MORIAH College will commence its protective behaviours and sex and life education program for primary students from the coming term as the school commits to “continuously reviewing and improving all that we do” amid the national conversation about sexual consent education.
Last week, college principal Rabbi Yehoshua Smukler, together with the high school leadership and wellbeing team, met online with 22-year-old former Kambala student Chanel Contos, who started a petition earlier this year calling for consent education to be taught earlier in schools.
The petition attracted tens of thousands of signatures as well as testimonies by young women across Sydney detailing their experiences with sexual assault.
In another incident, a 2013 graduate from an all-girls, non-Jewish private school accused her then-boyfriend – who reportedly attended Moriah – of touching her body without asking her.
Rabbi Smukler told The AJN at the time the school condemns non-consensual sexual behaviour “in the strongest possible terms”, and stressed that “consent is something that we discuss openly and regularly at Moriah”.
Speaking to The AJN this week, Contos said Moriah was a “great example of how religious values can be adopted to account for modern trends”.
“Rabbi Smukler showed me that ‘religious ethos’ is not a valid excuse for not teaching the youth of Australia about consent education and rape culture,” she said.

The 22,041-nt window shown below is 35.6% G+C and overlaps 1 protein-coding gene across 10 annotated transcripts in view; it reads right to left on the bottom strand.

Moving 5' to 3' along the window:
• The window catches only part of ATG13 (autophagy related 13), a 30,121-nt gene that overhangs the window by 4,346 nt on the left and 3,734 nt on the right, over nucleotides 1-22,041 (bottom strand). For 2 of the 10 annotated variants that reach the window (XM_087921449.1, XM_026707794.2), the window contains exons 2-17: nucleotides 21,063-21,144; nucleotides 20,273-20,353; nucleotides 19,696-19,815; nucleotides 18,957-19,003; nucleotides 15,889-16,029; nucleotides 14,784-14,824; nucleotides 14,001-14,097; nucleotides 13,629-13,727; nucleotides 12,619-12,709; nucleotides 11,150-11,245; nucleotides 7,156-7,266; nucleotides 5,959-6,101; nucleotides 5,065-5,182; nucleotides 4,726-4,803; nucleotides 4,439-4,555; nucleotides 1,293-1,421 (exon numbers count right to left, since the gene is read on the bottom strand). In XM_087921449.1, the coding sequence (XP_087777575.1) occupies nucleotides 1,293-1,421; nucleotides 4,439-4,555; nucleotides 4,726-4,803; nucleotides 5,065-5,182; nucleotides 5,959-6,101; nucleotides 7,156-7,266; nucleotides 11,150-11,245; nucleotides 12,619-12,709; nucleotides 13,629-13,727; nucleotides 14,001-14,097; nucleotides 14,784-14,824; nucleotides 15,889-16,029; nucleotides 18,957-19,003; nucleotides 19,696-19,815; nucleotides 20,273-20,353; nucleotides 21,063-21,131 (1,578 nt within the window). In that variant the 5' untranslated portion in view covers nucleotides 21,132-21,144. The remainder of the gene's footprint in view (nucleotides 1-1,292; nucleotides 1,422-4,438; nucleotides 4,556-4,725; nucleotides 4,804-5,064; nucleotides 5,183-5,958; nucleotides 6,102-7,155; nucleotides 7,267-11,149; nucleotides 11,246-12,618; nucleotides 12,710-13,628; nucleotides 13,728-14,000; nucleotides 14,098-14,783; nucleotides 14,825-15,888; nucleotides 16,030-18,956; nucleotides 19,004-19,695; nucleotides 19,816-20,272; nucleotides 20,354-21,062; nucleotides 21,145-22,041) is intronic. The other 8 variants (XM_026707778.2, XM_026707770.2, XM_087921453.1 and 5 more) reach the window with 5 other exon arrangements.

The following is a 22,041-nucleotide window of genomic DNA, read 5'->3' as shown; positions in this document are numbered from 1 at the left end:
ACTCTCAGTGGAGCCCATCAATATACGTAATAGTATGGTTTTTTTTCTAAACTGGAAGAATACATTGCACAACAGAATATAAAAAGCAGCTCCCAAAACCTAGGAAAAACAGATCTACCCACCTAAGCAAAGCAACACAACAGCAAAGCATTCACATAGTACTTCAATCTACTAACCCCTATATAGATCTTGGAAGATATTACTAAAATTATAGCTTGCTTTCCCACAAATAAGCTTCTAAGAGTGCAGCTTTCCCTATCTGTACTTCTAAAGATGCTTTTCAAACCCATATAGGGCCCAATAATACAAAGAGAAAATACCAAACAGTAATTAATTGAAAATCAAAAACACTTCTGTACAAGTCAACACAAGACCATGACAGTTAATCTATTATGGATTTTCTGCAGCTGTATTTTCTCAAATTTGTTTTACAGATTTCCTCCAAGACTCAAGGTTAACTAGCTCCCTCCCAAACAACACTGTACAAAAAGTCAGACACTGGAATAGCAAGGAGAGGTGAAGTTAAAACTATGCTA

“Rabbi Smukler’s open mind and care for his students and community showed that religious ethos can be adapted to support our youth through current issues.
“I really enjoyed speaking with him and his pastoral care team, I felt the voice of the Australian youth was being heard by them.
“This, and the school’s commitment to adopt regular and consistent programs on consent education was refreshing.”
Stating that the meeting provided a “deeper insight and understanding into consent and empathy education from a young person’s perspective”, Rabbi Smukler told The AJN, “What was mutually enlightening, in chatting with Chanel, was that Moriah, a religious-based school, identified religion is not an excuse to hide behind, to not engage in consent education, but rather it is an impetus and imperative to teach consent, empathy and respect in all relationships.
“Chanel expressed that she hopes Moriah’s example becomes a voice of reason and influence for other religious-based educational institutions to engage appropriately in consent education.”
Sign the petition: teachusconsent.com.